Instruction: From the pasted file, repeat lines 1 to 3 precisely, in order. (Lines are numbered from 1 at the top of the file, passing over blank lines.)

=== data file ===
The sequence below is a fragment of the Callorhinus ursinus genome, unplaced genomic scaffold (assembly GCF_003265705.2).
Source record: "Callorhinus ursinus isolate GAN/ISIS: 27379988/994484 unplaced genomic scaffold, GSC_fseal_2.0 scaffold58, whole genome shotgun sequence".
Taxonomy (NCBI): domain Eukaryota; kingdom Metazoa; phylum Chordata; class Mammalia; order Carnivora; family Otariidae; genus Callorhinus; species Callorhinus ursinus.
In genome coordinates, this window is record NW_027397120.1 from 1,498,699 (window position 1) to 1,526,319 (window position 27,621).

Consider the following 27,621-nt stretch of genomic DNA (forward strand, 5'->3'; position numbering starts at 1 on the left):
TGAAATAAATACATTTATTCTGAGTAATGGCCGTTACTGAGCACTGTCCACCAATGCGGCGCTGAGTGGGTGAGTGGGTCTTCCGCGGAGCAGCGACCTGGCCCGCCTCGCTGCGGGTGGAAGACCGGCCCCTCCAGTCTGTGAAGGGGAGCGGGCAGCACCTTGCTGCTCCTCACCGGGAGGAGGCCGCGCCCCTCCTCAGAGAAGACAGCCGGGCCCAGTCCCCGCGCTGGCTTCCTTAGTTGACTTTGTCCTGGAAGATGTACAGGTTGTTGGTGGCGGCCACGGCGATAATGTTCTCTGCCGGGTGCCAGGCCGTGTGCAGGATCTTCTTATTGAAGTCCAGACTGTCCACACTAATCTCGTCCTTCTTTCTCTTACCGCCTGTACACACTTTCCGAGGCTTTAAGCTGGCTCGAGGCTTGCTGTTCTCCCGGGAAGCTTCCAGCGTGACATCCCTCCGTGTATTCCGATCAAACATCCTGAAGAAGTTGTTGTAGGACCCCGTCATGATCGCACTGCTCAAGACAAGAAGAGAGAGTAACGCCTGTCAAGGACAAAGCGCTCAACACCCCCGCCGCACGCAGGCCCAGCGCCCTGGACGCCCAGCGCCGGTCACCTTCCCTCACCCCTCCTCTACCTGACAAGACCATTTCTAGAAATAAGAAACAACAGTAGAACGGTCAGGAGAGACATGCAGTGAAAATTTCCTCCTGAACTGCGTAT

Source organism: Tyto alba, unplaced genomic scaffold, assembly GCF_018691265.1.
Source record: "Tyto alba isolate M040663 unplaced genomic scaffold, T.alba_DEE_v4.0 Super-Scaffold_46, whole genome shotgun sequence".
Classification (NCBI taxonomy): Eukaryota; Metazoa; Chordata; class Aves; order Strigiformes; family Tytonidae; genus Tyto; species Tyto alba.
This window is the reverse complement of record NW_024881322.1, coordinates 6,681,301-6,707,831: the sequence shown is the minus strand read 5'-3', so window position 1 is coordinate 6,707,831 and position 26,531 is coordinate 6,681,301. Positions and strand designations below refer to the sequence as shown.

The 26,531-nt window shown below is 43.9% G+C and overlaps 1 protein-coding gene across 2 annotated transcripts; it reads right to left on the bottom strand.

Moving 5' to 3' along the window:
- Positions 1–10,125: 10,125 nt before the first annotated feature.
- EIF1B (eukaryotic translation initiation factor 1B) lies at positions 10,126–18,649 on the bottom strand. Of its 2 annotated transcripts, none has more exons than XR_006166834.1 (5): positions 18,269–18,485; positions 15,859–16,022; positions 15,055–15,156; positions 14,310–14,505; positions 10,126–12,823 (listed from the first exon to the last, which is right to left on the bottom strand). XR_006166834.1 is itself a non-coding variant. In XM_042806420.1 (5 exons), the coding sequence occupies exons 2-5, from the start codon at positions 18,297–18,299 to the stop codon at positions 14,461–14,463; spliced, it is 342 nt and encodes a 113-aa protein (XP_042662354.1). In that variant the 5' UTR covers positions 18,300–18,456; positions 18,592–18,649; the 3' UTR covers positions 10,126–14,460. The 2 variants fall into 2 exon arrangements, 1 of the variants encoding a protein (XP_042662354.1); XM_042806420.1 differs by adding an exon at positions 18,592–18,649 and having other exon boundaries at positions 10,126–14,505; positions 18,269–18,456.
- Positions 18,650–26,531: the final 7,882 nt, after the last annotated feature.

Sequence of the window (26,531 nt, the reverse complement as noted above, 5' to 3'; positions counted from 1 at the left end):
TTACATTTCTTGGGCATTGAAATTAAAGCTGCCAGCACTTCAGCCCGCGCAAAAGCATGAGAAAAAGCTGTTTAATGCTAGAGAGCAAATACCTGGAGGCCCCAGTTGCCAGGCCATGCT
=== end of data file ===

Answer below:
The sequence below is a fragment of the Callorhinus ursinus genome, unplaced genomic scaffold (assembly GCF_003265705.2).
Source record: "Callorhinus ursinus isolate GAN/ISIS: 27379988/994484 unplaced genomic scaffold, GSC_fseal_2.0 scaffold58, whole genome shotgun sequence".
Taxonomy (NCBI): domain Eukaryota; kingdom Metazoa; phylum Chordata; class Mammalia; order Carnivora; family Otariidae; genus Callorhinus; species Callorhinus ursinus.